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Suzanne Hermanoczki (University of Melbourne, Australia)



Anya gives the boy a pair of shoes. He looks at them but doesn’t touch them.

‘Bah, what are you waiting for? Take those dirty boots off and try these on!’

The boy knows these shoes are for girls. The ornate stitching on the side, the thin heel is what the girls in his class wear. He can’t turn up wearing these to school; the other boys will tease him like crazy. The boy shakes his head slowly. He isn’t wearing them.

His mother takes him by the ear and drags him to the stool. She unties the old piece of string he has wrapped round his boots to keep them from falling apart and forces the new shoes on his feet. Jabbing two fingers into his back she makes him stand up. The boy feels the worn imprint of the toes and the mismatching heels don’t quite match his own step. A cold shiver runs down his spine. The shoes disturb him.

‘See, much better,’ his mother says, shoving him out the kitchen door. ‘Now you can help your father in the vineyard. Go on! Get on with you, before it gets too late.’


The boy clears the front gates and rounds the corner before kicking the shoes off. It feels like somebody’s in them, he thinks, as he tugs at his feet. He looks down at the brown pair of shoes and for a moment he considers hurling the shoes into a passing field but the thought of his mother’s anger stops him. He ties the laces together in a knot and flings them over his shoulder and continues on, barefoot.

He takes the long way to the vineyards, through the quieter back streets, keeping to the sides where the grass grows long. The streets are pebbled and hard and littered with puddles. After a while, the sharp edged stones begin to pierce into the soles of his feet like glass. Leaning on a neighbour’s fence, he rests on a patch of grass to cool his feet. Ahead, he can just make out the worn path through the tall grass that will take him up and over the hill and across the fields to the vineyards.


The boy recognises, without turning around, the voice of his friend Peti.

I can’t let him see my shoes, he thinks. Pretending he doesn’t hear, the boy starts up again, quickening his pace to the path towards the vineyards.

‘I said, “Hey!” ’ Peti yells after him. ‘Where are you going? Can I come too?’

The boy breaks into a run and doesn’t stop till he reaches the end of the street. He stops at the beginning of the path at the foot of hill to catch his breath. Out of the corner of his eye he spies Peti scrambling barefooted over the rocky street, stopping every now and then to let out a small wince of pain. He’ll want to try on my shoes for sure. I can just picture him now laughing through his no-front-teeth, dancing in them like a girl before running off to tell the others. That Peti, he can never keep his mouth shut, the boy thinks as he takes the first step up the path. I don’t have time for him today.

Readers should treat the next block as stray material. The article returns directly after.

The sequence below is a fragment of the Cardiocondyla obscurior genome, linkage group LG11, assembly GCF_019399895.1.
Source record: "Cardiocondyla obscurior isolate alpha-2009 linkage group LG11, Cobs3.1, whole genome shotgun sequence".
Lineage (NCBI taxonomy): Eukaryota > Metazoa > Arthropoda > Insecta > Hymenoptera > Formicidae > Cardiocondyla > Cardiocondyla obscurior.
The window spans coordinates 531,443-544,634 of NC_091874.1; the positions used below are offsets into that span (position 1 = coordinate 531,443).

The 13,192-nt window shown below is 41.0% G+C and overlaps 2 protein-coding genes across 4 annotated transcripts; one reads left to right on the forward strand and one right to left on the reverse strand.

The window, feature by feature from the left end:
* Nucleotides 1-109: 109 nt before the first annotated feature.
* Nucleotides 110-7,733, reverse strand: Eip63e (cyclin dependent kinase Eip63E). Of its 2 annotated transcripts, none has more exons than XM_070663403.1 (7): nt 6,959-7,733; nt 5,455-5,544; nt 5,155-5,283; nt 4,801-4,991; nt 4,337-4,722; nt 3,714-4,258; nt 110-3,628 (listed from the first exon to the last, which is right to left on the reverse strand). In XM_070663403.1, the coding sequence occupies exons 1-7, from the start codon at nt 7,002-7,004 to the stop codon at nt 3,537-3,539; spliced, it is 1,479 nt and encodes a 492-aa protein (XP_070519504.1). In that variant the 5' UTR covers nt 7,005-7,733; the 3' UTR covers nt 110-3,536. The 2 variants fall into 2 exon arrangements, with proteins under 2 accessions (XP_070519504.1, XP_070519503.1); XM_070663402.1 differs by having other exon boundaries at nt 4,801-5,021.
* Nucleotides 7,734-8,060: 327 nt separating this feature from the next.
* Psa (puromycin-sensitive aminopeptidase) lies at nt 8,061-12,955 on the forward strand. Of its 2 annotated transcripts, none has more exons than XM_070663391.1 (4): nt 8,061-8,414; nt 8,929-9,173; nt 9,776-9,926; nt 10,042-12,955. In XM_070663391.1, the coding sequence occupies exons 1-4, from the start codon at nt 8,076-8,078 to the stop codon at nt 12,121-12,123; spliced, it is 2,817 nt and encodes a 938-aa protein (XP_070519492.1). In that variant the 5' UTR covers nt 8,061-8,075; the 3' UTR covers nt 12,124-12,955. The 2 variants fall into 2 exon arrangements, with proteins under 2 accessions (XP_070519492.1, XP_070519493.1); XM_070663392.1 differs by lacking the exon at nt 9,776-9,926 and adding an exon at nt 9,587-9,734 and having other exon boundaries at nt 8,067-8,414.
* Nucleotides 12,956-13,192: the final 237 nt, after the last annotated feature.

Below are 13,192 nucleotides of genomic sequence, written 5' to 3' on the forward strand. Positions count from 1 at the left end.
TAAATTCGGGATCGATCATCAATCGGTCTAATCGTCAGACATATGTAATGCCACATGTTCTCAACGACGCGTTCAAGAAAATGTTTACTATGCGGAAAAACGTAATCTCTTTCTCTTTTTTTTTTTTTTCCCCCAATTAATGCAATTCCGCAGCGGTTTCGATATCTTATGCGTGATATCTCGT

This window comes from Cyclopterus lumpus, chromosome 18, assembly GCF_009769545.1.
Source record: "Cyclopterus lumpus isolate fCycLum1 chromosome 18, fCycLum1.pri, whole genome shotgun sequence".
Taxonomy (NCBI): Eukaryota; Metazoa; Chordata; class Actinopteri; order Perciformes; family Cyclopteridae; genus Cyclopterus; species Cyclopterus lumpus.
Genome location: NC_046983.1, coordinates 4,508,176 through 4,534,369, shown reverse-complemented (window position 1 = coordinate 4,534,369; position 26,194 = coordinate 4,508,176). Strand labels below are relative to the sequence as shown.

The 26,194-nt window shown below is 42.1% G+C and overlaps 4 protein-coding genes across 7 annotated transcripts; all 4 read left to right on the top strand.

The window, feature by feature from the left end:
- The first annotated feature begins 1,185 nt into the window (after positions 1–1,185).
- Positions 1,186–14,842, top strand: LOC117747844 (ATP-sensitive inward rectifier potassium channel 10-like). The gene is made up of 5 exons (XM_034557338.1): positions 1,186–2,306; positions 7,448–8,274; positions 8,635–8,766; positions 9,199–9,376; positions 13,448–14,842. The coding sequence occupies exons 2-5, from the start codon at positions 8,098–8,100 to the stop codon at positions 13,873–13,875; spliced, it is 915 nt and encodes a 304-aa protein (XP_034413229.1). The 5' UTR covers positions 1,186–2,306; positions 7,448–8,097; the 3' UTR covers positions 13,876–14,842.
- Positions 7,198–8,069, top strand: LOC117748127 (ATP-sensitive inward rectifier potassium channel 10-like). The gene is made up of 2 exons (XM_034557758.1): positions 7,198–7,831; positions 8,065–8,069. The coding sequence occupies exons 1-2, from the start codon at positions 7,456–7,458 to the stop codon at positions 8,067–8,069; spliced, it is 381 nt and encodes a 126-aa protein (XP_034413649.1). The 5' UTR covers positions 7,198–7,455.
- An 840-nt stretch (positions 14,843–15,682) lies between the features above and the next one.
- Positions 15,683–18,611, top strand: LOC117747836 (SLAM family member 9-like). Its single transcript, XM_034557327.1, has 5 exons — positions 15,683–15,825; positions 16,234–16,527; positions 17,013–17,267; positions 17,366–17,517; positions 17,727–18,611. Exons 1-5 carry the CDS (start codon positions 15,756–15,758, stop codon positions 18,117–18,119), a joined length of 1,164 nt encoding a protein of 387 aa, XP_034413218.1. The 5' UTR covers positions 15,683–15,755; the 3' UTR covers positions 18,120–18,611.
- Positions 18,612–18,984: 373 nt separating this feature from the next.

Higher and higher the boy climbs. With each step, he notices the blue skies clear over the horizon and the growing chill hovering in the air, like a ghost. If he doesn’t pick up his pace, he won’t reach his father until afternoon. If he doesn’t make it before the sun drops, the hills over the horizon will become nothing more than black shadows. He will miss his father walking home in the pitch black with his heavy buckets and tools. His father will be disappointed but won’t say it. His mother, on the other hand, will thrash him a good one, that’s for sure.

The boy scrambles to the top. He looks back, down the hill and over the village, to where his house lies buried. There is nothing visible from this height, except for a slow curl of smoke coming out of the chimney yet he knows his Anya is there, inside. With angry thoughts of his mother, the boy flings the shoes high into the tree. The laces catch on a branch and wind themselves round the limb like a noose. He scans the other side of the hill now to the straight lines of the vineyards below. He searches the rows until he locates the lone figure at work, his father.

‘Ha! There you are!’ Peti emerges through the grass, puffing out of breath. ‘Didn’t you hear me? I was calling you from way back,’ Peti says, before dropping to the ground.

The boy turns on his heels and starts on the path down the hill to the vineyards.

‘Hey, what have I done? Why are you running away from me?’

The boy continues running, the grass cold and slippery under his bare feet.

‘Wait! I want to tell you something-’ shouts Peti.

But the boy doesn’t stop. With the cool wind rushing by his cheeks and the pounding of his feet on the ground in time with his heart, the boy does not have time to hear the rest.


‘Where are your shoes?’ she asks.

‘I took them off. I-I didn’t want to dirty them.’

His mother gives him a suspicious look, but is distracted by her husband, as he steps between them, heading to the white enamel basin by the well to wash his face and hands. The boy quickly follows in his father’s steps and rushes ahead to fill the basin with water.